A lion attack on an American tourist near Victoria Falls last month provides a timely reminder of the dangers of African wildlife.
A lion attack on an American tourist near Victoria Falls last month provides a timely reminder of the dangers of African wildlife. Contributed

Lion attack prompts safari warning

TRAVELLERS are being warned to take greater care on safari in Africa as this year’s prime game-viewing season approaches.

Travel Insurance Direct general manager Ian Jackson said a lion attack on an American tourist near Victoria Falls last month provided a timely reminder of the dangers of African wildlife.

“Now that the dream of an African safari has become more commonplace, we’re hearing occasional reports that travellers aren’t always paying full attention to their safety,” Mr Jackson said.

“A safari is generally a very safe and rewarding experience, but it’s vital that travellers take precautions and follow the instructions of their guides.”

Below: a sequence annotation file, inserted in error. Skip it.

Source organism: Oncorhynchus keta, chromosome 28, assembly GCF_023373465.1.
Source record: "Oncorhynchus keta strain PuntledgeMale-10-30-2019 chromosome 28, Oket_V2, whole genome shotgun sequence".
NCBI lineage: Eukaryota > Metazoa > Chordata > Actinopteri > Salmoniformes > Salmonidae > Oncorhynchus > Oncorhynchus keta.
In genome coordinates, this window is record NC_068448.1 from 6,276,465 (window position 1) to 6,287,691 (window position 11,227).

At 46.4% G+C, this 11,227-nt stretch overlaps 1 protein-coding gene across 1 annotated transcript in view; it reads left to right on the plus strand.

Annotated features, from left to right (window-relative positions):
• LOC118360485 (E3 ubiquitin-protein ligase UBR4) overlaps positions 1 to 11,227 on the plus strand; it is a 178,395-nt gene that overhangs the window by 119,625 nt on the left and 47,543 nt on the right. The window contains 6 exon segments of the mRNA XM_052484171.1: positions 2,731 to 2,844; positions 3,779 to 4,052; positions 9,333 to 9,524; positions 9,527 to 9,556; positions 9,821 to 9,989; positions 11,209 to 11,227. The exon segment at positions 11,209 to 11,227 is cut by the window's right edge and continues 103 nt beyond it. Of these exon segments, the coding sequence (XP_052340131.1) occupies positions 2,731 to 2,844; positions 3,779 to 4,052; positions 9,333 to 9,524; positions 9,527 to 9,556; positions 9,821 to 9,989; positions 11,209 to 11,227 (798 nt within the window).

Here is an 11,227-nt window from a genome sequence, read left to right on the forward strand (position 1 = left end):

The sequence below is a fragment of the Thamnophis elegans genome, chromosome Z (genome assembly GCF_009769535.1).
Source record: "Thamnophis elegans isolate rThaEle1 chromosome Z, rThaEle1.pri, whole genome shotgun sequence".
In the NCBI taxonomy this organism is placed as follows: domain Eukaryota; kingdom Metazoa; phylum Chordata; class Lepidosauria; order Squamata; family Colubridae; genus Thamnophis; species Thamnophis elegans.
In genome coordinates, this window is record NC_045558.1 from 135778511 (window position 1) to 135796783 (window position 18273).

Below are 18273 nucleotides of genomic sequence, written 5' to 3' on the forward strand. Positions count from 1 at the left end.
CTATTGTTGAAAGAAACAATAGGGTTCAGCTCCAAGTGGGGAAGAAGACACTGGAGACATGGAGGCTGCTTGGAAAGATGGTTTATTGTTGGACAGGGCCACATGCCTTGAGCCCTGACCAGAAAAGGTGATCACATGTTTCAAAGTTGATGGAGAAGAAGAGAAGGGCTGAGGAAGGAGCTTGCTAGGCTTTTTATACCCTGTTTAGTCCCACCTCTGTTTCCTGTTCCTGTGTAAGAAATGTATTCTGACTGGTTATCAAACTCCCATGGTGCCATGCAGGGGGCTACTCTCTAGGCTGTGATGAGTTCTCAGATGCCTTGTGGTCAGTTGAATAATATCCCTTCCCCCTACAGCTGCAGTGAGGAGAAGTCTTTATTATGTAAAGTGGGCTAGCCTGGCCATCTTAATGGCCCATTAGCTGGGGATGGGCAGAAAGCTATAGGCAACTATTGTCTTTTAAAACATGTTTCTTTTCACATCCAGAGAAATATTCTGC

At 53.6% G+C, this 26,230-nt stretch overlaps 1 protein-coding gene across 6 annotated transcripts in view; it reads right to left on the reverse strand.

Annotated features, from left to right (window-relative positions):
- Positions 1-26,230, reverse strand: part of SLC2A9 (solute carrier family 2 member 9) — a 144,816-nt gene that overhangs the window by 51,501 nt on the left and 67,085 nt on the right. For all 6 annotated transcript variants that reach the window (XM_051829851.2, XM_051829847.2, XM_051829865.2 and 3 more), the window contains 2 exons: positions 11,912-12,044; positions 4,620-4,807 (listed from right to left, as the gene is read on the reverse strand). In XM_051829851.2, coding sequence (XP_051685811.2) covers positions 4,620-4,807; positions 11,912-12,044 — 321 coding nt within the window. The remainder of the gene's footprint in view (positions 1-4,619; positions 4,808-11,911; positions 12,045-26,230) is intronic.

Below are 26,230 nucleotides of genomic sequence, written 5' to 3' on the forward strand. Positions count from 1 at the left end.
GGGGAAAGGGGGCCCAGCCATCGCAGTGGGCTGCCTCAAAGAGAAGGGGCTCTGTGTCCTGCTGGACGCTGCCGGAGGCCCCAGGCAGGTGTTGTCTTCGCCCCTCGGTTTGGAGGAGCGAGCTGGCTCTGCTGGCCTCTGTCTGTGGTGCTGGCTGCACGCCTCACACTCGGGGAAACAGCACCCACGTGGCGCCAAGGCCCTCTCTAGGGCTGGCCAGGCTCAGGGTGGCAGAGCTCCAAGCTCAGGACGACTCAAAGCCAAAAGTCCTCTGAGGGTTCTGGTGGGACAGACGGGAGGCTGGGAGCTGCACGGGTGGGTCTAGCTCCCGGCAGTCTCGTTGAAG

Travel Insurance Direct provides five key tips for Australians taking safari expeditions in Africa:

• Always stay in the vehicle  - unless directed by a guide, travellers should never stray from the safety of their van, truck or four-wheel-drive. 

• Never turn your back – watch and listen at all times.  When on a walking safari, always remember the adage that the only thing in Africa that turns and runs is prey.

• Listen to your guide – always pay attention and never stray. If a guide instructs you to move on or to back away, do so.

• Keep your voice down – animals scare easily and are less predictable when startled.

• Ensure you’re protected – only travel with a licensed safari guide and ensure you have adequate travel insurance.

Mr Jackson said the best game-viewing seasons in many African countries fell between June and October, making these the most popular months for travellers.

He said animal attacks on tourists were still extremely rare, but the growing popularity of African tourism meant increasing contact between animals and humans in some areas.

“No photograph is ever worth the risk of an animal attack,” Mr Jackson said. “Never try to get closer and remember to put the camera down and be aware of your surroundings.”

Mr Jackson said safari travellers were covered by most travel insurers as long as they travelled with a licensed guide and did not behave recklessly or under the influence of alcohol or drugs.


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